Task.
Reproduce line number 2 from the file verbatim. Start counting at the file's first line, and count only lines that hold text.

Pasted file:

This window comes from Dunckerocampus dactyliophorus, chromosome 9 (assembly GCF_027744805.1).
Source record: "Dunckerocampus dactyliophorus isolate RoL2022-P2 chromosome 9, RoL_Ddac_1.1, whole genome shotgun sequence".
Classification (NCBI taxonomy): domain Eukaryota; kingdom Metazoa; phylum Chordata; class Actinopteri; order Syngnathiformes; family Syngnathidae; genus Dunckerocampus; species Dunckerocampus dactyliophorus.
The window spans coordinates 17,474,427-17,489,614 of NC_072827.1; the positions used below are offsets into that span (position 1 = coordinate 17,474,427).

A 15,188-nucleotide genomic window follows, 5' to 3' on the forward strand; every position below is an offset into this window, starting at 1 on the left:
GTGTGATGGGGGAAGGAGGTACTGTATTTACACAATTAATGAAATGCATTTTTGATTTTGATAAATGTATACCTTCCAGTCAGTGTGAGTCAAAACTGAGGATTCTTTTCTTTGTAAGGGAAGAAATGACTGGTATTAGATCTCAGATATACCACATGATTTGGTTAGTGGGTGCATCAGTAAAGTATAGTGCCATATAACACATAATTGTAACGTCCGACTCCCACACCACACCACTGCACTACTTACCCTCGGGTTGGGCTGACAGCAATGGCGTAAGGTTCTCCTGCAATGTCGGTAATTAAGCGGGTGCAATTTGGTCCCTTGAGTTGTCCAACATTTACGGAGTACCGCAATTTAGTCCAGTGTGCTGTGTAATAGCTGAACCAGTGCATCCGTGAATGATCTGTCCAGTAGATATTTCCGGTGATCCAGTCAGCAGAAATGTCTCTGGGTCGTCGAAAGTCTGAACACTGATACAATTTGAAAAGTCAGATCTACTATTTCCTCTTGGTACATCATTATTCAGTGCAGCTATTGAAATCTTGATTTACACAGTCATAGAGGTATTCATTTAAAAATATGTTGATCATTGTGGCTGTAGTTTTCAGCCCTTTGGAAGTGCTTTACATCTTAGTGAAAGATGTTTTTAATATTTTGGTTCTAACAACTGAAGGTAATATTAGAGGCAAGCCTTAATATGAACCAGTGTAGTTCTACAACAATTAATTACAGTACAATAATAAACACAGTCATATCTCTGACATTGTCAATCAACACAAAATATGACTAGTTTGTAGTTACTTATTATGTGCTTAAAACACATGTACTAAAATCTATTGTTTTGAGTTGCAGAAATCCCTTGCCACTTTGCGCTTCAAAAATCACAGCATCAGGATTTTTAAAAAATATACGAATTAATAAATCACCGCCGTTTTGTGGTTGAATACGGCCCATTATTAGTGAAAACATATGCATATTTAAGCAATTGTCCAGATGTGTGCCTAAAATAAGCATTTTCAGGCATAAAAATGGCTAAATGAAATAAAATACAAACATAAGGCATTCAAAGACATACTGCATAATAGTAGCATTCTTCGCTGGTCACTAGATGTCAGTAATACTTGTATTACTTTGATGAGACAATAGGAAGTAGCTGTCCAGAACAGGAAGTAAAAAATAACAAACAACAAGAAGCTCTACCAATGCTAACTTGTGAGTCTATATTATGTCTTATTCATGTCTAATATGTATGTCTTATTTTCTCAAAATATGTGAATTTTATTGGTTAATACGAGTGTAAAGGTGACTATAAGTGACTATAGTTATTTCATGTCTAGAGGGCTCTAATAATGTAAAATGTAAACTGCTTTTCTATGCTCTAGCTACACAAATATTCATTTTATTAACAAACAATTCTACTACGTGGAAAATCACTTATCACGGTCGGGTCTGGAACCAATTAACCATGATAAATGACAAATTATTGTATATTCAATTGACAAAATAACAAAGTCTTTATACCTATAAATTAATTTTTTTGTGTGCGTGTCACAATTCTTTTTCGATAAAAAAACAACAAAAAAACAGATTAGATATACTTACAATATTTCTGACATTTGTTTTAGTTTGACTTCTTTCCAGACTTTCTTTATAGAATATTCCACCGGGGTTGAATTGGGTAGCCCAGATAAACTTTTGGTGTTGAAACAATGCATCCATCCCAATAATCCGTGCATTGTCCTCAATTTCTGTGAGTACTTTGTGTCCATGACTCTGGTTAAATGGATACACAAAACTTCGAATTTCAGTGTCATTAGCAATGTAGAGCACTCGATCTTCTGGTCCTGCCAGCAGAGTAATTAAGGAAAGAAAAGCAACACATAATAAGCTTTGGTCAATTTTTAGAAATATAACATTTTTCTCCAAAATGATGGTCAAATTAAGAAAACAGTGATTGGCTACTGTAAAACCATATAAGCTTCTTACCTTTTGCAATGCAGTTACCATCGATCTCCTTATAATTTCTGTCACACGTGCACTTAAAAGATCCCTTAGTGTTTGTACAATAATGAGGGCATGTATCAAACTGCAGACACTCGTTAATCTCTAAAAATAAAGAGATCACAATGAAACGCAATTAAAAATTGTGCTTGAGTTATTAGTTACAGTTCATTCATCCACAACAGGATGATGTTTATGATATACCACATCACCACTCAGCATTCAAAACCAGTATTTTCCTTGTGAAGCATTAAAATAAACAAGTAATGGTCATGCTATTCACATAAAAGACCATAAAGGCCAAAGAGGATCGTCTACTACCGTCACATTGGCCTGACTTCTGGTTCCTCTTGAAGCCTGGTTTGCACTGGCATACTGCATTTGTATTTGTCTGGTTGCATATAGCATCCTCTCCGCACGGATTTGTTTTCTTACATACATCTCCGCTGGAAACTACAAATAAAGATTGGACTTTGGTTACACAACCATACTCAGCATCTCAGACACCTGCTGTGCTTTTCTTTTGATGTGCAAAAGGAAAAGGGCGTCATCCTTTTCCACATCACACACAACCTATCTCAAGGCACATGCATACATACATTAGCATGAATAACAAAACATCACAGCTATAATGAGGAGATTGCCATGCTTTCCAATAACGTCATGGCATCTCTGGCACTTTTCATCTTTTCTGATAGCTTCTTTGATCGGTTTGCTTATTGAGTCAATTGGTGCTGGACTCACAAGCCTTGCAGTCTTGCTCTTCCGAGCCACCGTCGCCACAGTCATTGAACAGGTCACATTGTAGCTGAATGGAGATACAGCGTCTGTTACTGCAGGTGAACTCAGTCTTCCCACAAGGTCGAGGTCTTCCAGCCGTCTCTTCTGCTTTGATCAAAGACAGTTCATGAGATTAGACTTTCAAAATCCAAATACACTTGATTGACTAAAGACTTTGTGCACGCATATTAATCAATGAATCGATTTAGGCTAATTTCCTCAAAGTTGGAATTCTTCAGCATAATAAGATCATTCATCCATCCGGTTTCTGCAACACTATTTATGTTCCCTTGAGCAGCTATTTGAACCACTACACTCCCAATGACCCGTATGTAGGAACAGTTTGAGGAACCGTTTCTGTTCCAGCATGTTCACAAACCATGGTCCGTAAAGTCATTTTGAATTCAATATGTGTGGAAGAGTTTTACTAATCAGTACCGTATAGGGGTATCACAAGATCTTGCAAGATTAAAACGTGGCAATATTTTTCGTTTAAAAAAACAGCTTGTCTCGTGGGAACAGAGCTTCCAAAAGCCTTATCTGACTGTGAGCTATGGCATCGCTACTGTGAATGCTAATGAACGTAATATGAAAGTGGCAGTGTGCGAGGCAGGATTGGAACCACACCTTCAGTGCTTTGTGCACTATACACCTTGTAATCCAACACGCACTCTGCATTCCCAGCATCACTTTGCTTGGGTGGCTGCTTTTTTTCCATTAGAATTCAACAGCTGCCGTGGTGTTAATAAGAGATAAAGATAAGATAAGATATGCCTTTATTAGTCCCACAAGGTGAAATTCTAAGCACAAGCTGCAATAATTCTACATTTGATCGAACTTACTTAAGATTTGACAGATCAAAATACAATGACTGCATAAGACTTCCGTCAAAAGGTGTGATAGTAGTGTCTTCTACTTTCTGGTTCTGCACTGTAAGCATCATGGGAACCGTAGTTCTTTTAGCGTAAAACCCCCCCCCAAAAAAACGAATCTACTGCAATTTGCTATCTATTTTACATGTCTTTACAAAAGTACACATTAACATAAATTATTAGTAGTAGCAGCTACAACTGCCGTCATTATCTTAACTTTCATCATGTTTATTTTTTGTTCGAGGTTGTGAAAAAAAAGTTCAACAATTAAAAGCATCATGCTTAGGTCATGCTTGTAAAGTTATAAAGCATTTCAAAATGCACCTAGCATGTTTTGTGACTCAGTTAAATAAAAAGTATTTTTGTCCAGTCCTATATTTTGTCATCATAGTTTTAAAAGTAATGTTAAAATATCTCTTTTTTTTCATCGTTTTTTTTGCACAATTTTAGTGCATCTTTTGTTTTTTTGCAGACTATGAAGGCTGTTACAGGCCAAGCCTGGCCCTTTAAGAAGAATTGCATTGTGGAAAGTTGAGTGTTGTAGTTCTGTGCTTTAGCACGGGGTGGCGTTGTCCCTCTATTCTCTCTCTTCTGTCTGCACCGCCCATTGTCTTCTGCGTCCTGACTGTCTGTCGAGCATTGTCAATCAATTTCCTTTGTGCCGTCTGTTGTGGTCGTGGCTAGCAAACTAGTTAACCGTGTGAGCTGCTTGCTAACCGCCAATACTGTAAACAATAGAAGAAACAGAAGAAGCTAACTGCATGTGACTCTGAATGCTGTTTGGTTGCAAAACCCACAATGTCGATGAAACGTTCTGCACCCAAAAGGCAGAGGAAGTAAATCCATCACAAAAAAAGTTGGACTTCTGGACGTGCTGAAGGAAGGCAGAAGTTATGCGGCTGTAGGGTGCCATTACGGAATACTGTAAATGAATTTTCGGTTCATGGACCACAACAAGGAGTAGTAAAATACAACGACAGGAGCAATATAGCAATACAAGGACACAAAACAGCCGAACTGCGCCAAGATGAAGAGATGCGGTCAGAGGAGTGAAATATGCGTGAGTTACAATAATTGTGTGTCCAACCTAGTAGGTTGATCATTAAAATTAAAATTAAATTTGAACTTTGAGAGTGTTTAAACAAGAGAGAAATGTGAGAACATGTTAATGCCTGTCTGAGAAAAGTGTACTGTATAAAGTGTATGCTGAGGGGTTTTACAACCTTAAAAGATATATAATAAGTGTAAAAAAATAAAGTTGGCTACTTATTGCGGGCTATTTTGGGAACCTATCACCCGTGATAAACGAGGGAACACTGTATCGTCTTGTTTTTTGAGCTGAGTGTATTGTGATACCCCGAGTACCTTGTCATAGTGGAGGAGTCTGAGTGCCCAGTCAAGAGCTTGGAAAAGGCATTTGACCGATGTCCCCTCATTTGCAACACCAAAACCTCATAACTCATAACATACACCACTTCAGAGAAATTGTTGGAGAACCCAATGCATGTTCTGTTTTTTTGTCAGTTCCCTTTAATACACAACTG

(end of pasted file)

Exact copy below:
Source record: "Dunckerocampus dactyliophorus isolate RoL2022-P2 chromosome 9, RoL_Ddac_1.1, whole genome shotgun sequence".